Isobars are two different elements that have the same total number of nucleons (protons and neutrons) but a different mix of these particles. When these nuclei are stripped of their electrons and turned into ions, the isobar with more protons will have more positive charge and should produce stronger magnetic fields when the ions collide. Scientists expected the stronger magnetic field created in collisions of ruthenium-96 ions to produce a greater separation of charged particles than collisions of zirconium-96 ions which, with four fewer protons, produce weaker magnetic fields. But the results showed the opposite effect—slightly more charge separation in zirconium collisions. This suggests that there may be more differences between these two “isobar” nuclei than just their proton numbers. The precision measurements will give scientists new insight into subtle differences in nuclear structure.
This experiment was designed to look for separation of charged particles as evidence that there’s an imbalance in the numbers of certain particles created when ions collide at the Relativistic Heavy Ion Collider (RHIC). Such an imbalance is known as a “broken symmetry.” A stronger magnetic field should make the charge separation effect stronger if all other things are equal. The findings imply that previously unknown subtle differences in the shapes of the isobars or the distribution of protons and neutrons within them could obscure the expected signal. The precision measurements will help physicists refine their descriptions of these particles and ways to examine other RHIC data.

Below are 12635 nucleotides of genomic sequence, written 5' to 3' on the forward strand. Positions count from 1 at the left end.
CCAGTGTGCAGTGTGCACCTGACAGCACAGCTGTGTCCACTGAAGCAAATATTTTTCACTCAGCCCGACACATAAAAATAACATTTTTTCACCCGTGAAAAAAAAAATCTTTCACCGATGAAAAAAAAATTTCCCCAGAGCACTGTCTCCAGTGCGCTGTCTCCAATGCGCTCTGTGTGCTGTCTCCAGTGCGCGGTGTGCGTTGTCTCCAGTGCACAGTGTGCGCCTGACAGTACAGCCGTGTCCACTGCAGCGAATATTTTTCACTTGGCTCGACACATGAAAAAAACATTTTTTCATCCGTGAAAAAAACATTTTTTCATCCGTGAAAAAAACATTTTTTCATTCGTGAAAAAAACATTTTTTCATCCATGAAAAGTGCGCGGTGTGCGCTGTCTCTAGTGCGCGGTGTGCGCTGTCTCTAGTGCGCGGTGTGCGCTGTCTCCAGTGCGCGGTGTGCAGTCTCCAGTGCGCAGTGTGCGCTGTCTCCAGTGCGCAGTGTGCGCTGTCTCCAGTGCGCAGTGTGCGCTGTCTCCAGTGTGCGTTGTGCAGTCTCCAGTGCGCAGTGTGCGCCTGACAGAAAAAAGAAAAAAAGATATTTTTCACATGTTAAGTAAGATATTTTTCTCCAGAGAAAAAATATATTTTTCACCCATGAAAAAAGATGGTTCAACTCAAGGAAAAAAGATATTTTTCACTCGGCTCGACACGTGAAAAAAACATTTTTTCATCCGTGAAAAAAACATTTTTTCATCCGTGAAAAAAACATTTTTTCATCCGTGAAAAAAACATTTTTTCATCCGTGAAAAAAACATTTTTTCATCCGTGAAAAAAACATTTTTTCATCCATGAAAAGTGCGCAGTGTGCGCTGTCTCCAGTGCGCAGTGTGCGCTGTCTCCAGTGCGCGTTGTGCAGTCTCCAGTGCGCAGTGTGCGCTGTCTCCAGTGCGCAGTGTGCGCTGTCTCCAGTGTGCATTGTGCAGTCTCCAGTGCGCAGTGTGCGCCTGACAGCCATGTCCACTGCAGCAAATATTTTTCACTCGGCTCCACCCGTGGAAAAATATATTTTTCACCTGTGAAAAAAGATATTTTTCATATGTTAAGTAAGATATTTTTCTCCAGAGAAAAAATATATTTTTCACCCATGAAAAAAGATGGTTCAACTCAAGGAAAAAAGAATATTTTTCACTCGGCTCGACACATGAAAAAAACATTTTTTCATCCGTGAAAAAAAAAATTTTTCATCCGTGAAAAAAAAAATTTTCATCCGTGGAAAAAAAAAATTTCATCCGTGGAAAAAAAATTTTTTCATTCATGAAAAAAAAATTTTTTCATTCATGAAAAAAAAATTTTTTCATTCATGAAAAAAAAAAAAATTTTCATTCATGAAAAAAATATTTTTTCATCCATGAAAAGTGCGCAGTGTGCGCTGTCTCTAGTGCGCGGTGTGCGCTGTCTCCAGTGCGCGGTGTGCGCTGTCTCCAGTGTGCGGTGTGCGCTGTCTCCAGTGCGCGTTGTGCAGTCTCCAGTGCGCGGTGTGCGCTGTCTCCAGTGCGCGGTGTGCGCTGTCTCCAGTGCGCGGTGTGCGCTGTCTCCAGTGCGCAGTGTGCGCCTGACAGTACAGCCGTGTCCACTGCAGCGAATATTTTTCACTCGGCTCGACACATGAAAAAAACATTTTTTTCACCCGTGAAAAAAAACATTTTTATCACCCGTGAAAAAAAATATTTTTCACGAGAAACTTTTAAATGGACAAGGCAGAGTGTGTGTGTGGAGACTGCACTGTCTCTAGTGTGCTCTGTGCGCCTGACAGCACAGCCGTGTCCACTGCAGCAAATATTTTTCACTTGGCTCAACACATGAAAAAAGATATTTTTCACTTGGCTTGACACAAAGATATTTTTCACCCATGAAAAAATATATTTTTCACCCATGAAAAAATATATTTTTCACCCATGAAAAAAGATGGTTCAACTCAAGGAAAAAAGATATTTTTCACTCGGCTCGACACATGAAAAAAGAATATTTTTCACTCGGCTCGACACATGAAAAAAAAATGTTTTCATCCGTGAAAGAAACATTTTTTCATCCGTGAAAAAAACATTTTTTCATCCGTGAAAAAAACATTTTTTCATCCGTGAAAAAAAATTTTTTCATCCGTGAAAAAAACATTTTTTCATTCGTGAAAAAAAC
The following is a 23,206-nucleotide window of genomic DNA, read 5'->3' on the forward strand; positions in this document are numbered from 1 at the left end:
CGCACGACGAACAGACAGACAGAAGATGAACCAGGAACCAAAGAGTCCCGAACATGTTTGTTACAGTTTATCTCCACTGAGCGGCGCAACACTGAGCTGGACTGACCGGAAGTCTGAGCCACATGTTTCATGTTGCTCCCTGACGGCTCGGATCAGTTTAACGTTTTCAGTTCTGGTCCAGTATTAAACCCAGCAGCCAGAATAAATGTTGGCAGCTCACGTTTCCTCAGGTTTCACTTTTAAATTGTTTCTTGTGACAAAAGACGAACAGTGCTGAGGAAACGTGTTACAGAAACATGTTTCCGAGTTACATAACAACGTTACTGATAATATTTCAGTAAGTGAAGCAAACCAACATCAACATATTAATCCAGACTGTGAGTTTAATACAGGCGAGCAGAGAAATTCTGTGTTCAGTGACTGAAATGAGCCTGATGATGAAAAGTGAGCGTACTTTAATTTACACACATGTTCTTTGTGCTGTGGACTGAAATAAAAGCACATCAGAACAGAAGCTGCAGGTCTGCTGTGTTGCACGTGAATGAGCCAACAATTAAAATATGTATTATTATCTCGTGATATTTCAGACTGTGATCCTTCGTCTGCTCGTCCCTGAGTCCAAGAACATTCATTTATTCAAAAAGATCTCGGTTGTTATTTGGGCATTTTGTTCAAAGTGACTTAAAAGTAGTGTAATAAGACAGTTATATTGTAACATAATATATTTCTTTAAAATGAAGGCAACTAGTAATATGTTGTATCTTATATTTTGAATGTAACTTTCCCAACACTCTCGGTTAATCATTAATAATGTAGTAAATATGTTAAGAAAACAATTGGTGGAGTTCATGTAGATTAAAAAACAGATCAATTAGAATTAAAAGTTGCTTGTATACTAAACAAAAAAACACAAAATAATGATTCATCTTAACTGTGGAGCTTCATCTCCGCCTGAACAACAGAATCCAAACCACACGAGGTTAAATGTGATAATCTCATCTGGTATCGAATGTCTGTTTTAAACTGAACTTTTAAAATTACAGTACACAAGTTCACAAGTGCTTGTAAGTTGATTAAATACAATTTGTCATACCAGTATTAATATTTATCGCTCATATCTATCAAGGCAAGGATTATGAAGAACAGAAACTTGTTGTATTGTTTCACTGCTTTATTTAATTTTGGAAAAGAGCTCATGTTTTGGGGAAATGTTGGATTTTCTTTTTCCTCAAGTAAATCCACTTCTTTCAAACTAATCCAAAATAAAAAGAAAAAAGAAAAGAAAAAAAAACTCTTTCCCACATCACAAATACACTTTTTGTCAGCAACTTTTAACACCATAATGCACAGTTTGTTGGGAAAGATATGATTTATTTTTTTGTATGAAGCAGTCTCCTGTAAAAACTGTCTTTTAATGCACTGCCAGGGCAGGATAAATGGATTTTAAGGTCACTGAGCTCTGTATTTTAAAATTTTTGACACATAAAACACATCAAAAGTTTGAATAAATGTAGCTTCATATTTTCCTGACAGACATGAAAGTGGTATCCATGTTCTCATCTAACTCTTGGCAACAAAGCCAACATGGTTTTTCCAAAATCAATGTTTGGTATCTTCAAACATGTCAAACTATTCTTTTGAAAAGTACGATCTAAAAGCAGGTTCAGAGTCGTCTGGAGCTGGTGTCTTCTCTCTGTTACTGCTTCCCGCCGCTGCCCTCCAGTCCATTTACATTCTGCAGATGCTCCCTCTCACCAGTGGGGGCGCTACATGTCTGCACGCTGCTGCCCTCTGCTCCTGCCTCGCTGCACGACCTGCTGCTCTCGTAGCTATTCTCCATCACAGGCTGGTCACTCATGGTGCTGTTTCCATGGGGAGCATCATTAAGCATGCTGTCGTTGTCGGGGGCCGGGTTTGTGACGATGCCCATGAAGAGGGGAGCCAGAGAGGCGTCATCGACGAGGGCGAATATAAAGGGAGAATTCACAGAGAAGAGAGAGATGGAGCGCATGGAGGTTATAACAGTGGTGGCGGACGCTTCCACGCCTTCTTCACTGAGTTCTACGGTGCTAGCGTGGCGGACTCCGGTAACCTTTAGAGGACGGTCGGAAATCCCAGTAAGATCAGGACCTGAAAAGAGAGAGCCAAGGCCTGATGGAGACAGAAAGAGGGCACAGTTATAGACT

Early data from RHIC, a Department of Energy (DOE) scientific user facility, showed signs of charge separation that hinted there might be small scale imbalances, or asymmetries, within the hot plasma created when ions collide. The idea is that the interaction of these “bubbles” of “broken symmetry” with the magnetic field generated by the colliding ions could lead to separation of positive charges from negative ones. If that’s the case, the charge separation should get stronger with a stronger magnetic field. Scientists used RHIC’s STAR detector to make precision measurements of particles emerging from two sets of isobar collisions—assuming the only change was the magnetic field strength—to test this idea. STAR scientists conducted five separate analyses following “double-blind” study methods so the outcome would not be biased by their expectations. While the results did not reveal the expected effect, as defined prior to the analyses, those results have led experimentalists and theorists to take a closer look at the colliding ions. Researchers have realized that heavy ion collisions, with precision particle detection, can be a new tool for studying nuclear structure. Meanwhile, the search for broken symmetries will continue as theorists refine their predictions and experimental physicists analyze additional data from RHIC.
Brookhaven National Laboratory
Brookhaven Lab’s role in this research and operations at RHIC is supported by funding from the DOE Office of Science.
Abdallah, M. S., et al., (STAR Collaboration), Search for the chiral magnetic effect with isobar collisions at √sNN=200 GeV by the STAR Collaboration at the BNL Relativistic Heavy Ion Collider. Physical Review C 105, 014901 (2022). [DOI: 10.1103/PhysRevC.105.014901]
Results from Search for 'Chiral Magnetic Effect' at RHIC, Brookhaven National Laboratory press release